There is no real point in repeating the analysis above verbatim for the Green and Blue channels as the logic for both is the same as for Red. Remember the greys occur wherever all three channels have the same numeric values.
The only difference is that I have not bothered to repeat the comparison for both Green 255,223,191 and Blue 255,223,191
Take a look at this first chart where the Red channel is fixed at its brightest (255/1.0/100%). If we combine Red 255 with Green 255 and Blue 255, we obtain White - abbreviated RGB 255,255,255. Locate the White Cell, and notice the effect working horizontally across the top line, reducing Green by 16/0.062745/6.2745% in each step (apart from the last) and keeping Blue also constant at 255. We eventually reach Magenta at 255,0,255 - also known as Fuchsia - through a gradually developing range of pink tones.
Now repeat the exercise working down the first column, so this time keeping Green constant at 255 and reducing Blue by 16/0.062745/6.2745% in each step and we work through tonal yellows (for want of a better description) to full Yellow at 255,255,0
Not surprisingly with just the full Red 255,0,0 diagonally opposite White we have full Red and it is now easy to perceive the full range of colours from Yellow to Red via Orange as we decrease the Green keeping Blue at zero, or from Red to Magenta with Green at zero whilst we increase the Blue. Don't worry about the diagonals just yet..
As an alternative to the "trend" charts above, here are three more. For Red, Green and Blue each chart contains six tables for 20% (0.2) steps starting at 255 (100% 1.0) for each combination working down by 51 through 204, 153, 102 and 51 to the sixth which is zero (0% 0.0). Unlike the previous charts each colour combination is shown. What is readily apparent is the small impact of a colour channel stepping from 0 to 51 (20% 0.2).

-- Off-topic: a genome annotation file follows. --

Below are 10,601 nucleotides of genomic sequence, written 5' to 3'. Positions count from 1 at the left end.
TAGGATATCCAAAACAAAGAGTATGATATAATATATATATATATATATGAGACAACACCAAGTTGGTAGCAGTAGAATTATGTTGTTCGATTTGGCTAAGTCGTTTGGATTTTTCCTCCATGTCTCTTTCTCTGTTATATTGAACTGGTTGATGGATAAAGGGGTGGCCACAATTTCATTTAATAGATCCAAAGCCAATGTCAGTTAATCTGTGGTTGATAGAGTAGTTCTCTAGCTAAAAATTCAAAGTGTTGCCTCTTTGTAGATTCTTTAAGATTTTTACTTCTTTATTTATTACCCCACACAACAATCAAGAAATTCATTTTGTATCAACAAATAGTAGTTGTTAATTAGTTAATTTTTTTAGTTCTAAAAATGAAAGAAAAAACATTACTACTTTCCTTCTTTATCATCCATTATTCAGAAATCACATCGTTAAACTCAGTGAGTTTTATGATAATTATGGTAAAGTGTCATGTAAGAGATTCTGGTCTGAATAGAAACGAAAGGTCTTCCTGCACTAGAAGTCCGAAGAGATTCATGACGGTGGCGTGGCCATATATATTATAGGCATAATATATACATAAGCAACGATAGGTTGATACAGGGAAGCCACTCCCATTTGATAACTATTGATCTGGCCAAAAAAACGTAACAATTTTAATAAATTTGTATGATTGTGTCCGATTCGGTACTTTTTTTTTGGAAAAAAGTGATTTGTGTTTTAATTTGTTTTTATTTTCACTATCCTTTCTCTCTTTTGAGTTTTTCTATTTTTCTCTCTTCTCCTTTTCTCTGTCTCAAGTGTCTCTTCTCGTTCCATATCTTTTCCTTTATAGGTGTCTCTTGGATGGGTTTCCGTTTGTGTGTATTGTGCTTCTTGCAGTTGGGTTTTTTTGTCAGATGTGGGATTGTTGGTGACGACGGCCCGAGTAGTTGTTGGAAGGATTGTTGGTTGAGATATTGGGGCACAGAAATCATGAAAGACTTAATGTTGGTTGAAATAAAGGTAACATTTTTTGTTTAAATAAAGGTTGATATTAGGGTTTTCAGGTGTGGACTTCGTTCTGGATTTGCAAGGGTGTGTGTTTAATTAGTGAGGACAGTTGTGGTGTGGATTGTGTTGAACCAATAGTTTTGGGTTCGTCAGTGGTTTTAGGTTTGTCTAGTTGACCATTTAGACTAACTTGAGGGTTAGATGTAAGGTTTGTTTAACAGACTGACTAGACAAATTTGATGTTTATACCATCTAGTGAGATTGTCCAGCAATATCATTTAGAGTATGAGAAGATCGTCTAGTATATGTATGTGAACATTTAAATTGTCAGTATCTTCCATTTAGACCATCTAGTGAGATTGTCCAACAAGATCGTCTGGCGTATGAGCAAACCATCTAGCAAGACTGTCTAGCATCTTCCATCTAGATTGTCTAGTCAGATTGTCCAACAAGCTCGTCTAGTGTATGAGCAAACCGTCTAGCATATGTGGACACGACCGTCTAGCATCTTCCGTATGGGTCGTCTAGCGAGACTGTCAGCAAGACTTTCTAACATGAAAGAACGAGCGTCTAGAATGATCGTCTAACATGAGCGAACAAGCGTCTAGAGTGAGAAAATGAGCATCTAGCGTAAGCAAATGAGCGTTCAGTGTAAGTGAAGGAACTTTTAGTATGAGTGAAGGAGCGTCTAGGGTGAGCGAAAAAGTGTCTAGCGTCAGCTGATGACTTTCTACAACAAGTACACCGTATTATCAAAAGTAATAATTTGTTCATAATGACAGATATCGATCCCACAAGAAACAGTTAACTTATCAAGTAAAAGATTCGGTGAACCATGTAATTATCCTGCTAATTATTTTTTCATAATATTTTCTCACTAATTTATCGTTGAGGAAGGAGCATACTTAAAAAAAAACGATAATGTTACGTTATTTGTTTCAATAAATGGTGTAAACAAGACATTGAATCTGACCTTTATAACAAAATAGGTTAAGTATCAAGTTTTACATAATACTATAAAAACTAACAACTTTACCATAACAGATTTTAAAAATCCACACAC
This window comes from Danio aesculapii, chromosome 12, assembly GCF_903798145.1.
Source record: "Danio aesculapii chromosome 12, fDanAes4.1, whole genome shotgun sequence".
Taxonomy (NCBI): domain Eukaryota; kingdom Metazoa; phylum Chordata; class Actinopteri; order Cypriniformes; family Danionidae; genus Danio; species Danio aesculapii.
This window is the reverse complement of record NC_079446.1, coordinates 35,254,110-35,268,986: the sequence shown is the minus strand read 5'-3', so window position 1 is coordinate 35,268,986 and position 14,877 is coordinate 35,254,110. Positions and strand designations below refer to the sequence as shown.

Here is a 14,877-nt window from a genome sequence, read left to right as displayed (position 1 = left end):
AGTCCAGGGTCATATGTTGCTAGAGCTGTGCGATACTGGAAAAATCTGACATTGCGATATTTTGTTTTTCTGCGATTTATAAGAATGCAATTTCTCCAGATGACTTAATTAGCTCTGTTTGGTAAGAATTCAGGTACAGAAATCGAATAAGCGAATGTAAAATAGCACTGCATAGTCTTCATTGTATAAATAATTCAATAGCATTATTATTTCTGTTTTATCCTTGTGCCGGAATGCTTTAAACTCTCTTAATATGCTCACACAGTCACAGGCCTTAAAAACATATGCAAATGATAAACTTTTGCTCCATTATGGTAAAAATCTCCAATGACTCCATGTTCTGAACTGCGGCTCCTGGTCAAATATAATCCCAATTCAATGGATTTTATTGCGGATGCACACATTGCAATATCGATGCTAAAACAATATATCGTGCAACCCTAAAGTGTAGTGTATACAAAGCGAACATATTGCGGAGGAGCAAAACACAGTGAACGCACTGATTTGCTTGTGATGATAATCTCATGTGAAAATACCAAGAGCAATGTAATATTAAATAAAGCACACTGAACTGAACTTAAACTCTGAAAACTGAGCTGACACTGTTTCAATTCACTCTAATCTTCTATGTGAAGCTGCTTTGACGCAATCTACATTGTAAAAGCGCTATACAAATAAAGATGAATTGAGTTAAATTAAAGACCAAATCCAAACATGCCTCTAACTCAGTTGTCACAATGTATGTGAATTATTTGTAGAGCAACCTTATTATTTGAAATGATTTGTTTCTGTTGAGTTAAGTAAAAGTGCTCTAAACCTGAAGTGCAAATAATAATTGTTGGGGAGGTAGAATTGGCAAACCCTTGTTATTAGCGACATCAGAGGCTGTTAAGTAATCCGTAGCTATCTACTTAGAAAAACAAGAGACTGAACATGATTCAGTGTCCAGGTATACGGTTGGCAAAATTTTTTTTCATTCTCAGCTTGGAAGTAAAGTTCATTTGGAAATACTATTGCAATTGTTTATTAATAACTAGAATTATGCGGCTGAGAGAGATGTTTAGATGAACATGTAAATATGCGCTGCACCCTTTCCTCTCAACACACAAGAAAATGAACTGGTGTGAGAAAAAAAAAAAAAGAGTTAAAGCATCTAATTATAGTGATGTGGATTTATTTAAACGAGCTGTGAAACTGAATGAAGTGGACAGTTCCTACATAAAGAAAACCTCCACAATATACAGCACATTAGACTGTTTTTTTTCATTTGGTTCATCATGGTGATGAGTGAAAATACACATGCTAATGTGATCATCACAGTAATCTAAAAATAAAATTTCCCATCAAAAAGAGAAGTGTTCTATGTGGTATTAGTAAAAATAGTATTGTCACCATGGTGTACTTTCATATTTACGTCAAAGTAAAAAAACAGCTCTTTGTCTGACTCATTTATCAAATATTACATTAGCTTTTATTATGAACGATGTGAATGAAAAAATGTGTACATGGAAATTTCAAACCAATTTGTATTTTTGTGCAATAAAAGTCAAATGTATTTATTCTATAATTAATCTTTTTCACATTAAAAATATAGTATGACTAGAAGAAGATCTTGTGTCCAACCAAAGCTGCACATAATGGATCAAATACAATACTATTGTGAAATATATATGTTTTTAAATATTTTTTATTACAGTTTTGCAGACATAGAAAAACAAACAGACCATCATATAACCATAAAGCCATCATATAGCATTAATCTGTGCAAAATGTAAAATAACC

For ease of comparison the tables follow around like a back-to-front capital S
For information the 2MW colours come in at Yellow 255,255,0 and (undefined that I can find elsewhere) at 2MW Green 0,127,63 or 0,0.5,0.25 (0.00,0.498,0.2471) or 0%,50%,25% (0.0%,49.8%,24.71%)
A modicum of research elsewhere on the internet reveals that there are typically 140 named colours supported by web browsers though surprisingly few match, or are as close enough to make no difference, with the basic tenet of this introduction of approximate decimal percentages of 1.0 0.75 0.50 0.25 and 0.0 for each channel.
Those that do include the aforementioned Red (255,0,0), Green/Lime Green/Lime (0,255,0), Blue (0,0,255), Yellow (255,255,0), Cyan or Aqua (0,255,255), Magenta or Fuchsia (255,0,255) as well as White (255, 255, 255) and Black (0,0,0)
Meanwhile Grey, Maroon, Olive, Purple, Green, Teal and Navy are more usually defined as combinations of 128 rather than 127. This in itself does not matter: in percentage terms we are talking about .502 compared to .498 that is makes no difference whatsoever. Similarly Silver is set at 192,192,192 rather than 191s and Orange at 255,165,0 but then it can become more confusing with a degree of lack of consistency in rounding choice.
For example, Chartreuse is fixed at (127,255,0) whilst Coral comes in at (255,127,80) that equates to 0.314 in the Blue channel. Of course with a scale of 255 steps, the percentage is only going to be exact at the extremes but nevertheless it seems odd there are few defined colours around the 60-65, 125-130 and 189-194 marks...
The 17th HTML colour later defined Orange as decimal 1.0,0.65,0 or close to 255,166,0 so as near as makes no odds in these fractional tables, the closest is 255,159,0